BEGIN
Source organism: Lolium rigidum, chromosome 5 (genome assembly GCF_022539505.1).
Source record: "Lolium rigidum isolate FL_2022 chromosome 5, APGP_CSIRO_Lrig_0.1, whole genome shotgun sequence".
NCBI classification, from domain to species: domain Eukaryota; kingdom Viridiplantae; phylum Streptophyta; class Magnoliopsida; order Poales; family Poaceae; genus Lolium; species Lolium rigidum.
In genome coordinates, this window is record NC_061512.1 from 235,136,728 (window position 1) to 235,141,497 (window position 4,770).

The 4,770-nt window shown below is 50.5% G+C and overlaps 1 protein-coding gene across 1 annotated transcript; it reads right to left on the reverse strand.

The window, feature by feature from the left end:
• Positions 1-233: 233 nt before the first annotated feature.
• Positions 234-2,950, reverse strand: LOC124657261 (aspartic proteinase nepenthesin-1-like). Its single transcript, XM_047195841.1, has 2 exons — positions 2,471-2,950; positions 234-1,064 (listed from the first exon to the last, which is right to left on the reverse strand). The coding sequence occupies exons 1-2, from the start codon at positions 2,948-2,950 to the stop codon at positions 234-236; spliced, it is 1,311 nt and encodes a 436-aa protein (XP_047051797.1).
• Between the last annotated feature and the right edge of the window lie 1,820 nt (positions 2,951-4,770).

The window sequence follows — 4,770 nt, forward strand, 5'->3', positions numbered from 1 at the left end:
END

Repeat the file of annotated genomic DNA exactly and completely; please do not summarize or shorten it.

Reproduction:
Source organism: Lolium rigidum, chromosome 5 (genome assembly GCF_022539505.1).
Source record: "Lolium rigidum isolate FL_2022 chromosome 5, APGP_CSIRO_Lrig_0.1, whole genome shotgun sequence".
NCBI classification, from domain to species: domain Eukaryota; kingdom Viridiplantae; phylum Streptophyta; class Magnoliopsida; order Poales; family Poaceae; genus Lolium; species Lolium rigidum.
In genome coordinates, this window is record NC_061512.1 from 235,136,728 (window position 1) to 235,141,497 (window position 4,770).

The 4,770-nt window shown below is 50.5% G+C and overlaps 1 protein-coding gene across 1 annotated transcript; it reads right to left on the reverse strand.

The window, feature by feature from the left end:
• Positions 1-233: 233 nt before the first annotated feature.
• Positions 234-2,950, reverse strand: LOC124657261 (aspartic proteinase nepenthesin-1-like). Its single transcript, XM_047195841.1, has 2 exons — positions 2,471-2,950; positions 234-1,064 (listed from the first exon to the last, which is right to left on the reverse strand). The coding sequence occupies exons 1-2, from the start codon at positions 2,948-2,950 to the stop codon at positions 234-236; spliced, it is 1,311 nt and encodes a 436-aa protein (XP_047051797.1).
• Between the last annotated feature and the right edge of the window lie 1,820 nt (positions 2,951-4,770).

The window sequence follows — 4,770 nt, forward strand, 5'->3', positions numbered from 1 at the left end: